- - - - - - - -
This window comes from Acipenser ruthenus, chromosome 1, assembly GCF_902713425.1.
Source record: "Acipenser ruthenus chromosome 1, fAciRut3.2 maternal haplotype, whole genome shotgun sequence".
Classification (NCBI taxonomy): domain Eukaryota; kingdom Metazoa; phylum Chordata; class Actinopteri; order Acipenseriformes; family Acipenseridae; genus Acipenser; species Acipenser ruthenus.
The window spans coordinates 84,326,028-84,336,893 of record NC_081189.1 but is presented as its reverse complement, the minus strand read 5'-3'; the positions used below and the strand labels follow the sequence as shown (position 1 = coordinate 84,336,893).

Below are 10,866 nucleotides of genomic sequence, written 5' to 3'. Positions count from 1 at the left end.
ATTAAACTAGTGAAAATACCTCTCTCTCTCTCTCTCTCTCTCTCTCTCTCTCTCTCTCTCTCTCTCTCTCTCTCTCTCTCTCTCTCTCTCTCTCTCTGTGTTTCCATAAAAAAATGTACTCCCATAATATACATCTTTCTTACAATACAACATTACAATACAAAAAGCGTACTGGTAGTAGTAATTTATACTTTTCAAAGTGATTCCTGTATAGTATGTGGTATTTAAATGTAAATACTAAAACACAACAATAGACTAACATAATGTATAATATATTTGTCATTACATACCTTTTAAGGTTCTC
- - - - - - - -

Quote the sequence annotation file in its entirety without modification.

This window comes from Acipenser ruthenus, chromosome 1, assembly GCF_902713425.1.
Source record: "Acipenser ruthenus chromosome 1, fAciRut3.2 maternal haplotype, whole genome shotgun sequence".
Classification (NCBI taxonomy): domain Eukaryota; kingdom Metazoa; phylum Chordata; class Actinopteri; order Acipenseriformes; family Acipenseridae; genus Acipenser; species Acipenser ruthenus.
The window spans coordinates 84,326,028-84,336,893 of record NC_081189.1 but is presented as its reverse complement, the minus strand read 5'-3'; the positions used below and the strand labels follow the sequence as shown (position 1 = coordinate 84,336,893).

Below are 10,866 nucleotides of genomic sequence, written 5' to 3'. Positions count from 1 at the left end.
ATTAAACTAGTGAAAATACCTCTCTCTCTCTCTCTCTCTCTCTCTCTCTCTCTCTCTCTCTCTCTCTCTCTCTCTCTCTCTCTCTCTCTCTCTCTCTGTGTTTCCATAAAAAAATGTACTCCCATAATATACATCTTTCTTACAATACAACATTACAATACAAAAAGCGTACTGGTAGTAGTAATTTATACTTTTCAAAGTGATTCCTGTATAGTATGTGGTATTTAAATGTAAATACTAAAACACAACAATAGACTAACATAATGTATAATATATTTGTCATTACATACCTTTTAAGGTTCTC